When I was 18, it seemed like I could practice piano for hours without needing a break. Who knows how effective that kind of practice actually was (probably less than I thought at the time). As a more mature, and hopefully smarter practicer now, I find that scheduling breaks into my practice helps refocus, reenergize, and most importantly gives my body and brain a needed respite from solving problems. Here are some suggestions for how to spend this valuable time so you can optimize the time spent devoted to music:
- Take a total break. Set an alarm, find a cozy and warm place to doze off, and close your eyes. I find this kind of break to be most effective in the late afternoon when I am already getting a bit tired. Just a tiny cat-nap can be exactly the right thing for regaining focus.
- Take a walking break. A brisk 5-10 minute walk outside is especially refreshing if I’ve been stuck inside my windowless office for too long. If it’s cold outside, I heat up water for tea before I bundle up.
- Take a stretching break. I take multiple short stretch breaks during most practice sessions. Depending on how my body is feeling, I will focus on full body, shoulders and neck, arms and wrists, or hips. A couple of minutes doing a sun salutation series, or even just resting in wide-leg child’s pose does wonders. This routine from Yoga With Adrienne is great for shoulder and neck tension: https://www.youtube.com/watch?v=SedzswEwpPw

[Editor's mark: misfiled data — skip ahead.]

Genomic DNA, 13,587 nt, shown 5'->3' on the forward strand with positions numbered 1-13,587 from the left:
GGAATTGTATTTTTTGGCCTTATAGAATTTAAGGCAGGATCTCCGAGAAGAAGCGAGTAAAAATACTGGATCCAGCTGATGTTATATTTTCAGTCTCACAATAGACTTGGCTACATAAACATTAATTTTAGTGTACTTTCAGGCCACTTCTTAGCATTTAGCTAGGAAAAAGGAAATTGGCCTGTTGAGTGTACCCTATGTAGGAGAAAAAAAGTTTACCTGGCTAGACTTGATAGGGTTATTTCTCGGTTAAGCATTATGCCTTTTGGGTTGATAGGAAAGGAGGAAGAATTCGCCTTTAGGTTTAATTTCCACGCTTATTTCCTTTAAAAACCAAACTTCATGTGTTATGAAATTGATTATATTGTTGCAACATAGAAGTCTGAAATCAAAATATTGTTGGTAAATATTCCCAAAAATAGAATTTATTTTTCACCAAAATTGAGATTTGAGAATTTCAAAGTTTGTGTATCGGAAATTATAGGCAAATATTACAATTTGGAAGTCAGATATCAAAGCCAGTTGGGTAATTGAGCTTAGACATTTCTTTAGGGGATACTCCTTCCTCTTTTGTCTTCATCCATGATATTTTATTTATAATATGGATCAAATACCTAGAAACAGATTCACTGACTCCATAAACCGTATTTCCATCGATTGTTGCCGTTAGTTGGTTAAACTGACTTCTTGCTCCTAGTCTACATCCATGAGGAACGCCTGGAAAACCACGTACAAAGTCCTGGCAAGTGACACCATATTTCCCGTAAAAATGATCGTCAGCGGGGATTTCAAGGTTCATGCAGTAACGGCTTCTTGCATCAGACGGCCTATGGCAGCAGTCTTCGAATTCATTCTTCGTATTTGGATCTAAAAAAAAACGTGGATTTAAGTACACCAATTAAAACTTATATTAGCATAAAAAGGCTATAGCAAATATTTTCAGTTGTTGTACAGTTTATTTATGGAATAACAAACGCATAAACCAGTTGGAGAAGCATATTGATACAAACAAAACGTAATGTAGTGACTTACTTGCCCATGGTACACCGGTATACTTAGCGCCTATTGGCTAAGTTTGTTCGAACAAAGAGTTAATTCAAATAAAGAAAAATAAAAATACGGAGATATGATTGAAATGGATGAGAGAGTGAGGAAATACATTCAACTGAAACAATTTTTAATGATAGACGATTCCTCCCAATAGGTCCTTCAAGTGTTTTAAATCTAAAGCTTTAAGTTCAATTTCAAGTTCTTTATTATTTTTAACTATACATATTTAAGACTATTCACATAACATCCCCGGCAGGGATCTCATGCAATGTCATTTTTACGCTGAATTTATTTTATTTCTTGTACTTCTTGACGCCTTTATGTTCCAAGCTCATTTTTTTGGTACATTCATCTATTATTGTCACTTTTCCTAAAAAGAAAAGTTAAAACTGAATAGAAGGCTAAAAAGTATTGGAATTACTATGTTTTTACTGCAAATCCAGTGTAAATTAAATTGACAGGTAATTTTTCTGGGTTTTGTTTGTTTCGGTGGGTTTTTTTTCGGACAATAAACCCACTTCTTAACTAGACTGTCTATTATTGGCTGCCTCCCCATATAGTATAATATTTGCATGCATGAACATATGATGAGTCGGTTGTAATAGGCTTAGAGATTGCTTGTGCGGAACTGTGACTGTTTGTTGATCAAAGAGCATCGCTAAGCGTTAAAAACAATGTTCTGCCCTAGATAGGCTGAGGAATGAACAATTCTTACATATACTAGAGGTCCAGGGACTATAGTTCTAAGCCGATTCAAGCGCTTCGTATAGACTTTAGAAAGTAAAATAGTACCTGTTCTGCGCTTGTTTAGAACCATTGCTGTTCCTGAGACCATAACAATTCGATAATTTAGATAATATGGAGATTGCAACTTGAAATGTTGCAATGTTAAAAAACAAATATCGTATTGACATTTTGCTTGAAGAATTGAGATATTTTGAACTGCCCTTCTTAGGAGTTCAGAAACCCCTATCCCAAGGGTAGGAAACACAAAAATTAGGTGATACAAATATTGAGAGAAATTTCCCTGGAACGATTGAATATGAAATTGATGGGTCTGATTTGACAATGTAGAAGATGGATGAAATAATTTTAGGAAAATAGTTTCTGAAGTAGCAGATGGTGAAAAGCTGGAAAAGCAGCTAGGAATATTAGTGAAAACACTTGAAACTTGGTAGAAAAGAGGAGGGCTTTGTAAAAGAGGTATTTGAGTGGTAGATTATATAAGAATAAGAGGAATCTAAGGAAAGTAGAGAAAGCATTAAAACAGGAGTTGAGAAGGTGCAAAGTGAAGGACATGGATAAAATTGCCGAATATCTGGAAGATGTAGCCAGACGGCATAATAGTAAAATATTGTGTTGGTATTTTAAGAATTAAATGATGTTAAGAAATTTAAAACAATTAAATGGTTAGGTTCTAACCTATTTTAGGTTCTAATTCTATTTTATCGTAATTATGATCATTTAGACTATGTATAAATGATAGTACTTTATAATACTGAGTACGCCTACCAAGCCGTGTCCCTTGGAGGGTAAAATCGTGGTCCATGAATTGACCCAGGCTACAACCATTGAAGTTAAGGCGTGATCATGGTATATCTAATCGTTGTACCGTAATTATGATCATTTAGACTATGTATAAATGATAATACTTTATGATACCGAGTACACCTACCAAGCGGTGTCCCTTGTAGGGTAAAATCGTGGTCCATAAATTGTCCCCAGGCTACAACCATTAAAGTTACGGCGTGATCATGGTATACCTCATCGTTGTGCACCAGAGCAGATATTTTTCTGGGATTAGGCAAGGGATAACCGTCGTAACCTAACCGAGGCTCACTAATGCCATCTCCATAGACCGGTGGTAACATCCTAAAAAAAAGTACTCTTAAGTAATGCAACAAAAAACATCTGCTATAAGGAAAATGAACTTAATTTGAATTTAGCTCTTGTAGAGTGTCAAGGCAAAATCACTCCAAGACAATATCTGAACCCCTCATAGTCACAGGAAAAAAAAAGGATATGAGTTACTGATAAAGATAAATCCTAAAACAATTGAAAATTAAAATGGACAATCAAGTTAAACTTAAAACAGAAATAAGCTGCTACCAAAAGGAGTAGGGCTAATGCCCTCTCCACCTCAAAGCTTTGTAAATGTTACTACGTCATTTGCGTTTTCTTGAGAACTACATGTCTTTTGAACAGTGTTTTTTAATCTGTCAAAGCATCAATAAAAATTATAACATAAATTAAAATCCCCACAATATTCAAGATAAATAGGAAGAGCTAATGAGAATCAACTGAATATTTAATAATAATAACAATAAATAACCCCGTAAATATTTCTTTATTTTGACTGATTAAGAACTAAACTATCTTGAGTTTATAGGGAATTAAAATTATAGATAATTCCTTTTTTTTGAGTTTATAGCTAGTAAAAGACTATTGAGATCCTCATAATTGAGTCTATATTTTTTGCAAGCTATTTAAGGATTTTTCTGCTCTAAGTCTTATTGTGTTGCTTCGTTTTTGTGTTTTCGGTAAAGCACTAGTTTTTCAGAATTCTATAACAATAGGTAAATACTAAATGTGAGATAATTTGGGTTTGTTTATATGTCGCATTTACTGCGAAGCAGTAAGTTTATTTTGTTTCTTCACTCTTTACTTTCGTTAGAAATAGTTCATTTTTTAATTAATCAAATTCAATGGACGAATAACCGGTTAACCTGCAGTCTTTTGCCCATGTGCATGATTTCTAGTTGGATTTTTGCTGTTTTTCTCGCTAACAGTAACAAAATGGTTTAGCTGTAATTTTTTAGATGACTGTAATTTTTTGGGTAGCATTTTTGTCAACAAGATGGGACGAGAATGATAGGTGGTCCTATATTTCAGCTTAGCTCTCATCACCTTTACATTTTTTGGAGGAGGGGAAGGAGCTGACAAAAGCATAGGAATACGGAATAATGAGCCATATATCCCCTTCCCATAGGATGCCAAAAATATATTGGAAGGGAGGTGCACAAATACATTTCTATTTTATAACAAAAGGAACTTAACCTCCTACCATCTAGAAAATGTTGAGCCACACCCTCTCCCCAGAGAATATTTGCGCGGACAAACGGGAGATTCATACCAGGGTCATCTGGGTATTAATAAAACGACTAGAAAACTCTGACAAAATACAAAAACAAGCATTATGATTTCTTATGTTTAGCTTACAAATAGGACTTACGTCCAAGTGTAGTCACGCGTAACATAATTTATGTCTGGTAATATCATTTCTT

- Take a breathing break. Close your eyes and breath slowly for 2-3 minutes if you are feeling anxious. For reenergizing, breath quickly in and out of your nose for 10 seconds, relax for 10 seconds, and repeat a few times.
- Take a mind-emptying break. Take a few minutes and write down all of the great ideas, questions, discoveries, tasks to do, or anything else that popped up during the practice session.
- Take a humor break. This is especially helpful if I’m feeling frustrated or overwhelmed during practice. Humor has been proven to heighten persistence! My go-to humor sources are The Onion, or videos of cats in compromising situations. If I can laugh out loud I feel even more refreshed.
Things I try to avoid doing during a practice break:
- Checking email and social media accounts. This will only serve to knock me out of the practice zone and make me feel anxious. Unless I am expecting a life or death message, I keep my phone on airplane mode throughout the practice and break.
- Continuing to practice by using the time to analyze, do mental practice, or read. My brain and eyes need a true break.
- Talking with colleagues, students, or family members. Sometimes this is difficult to avoid, but often these conversations derail the practice session by initiating some new urgent to-do.
- Using my computer, phone, or anything that will tax my neck, shoulders, and arms.
- Listening to music. My ears need a break as well.
What types of practice breaks work best for you? Do you schedule breaks, or do you wait until you receive signals from your body and brain that you need one? Do you have favorite stretches, meditations, or other routines?
I hope you find this helpful, and Happy Practicing!
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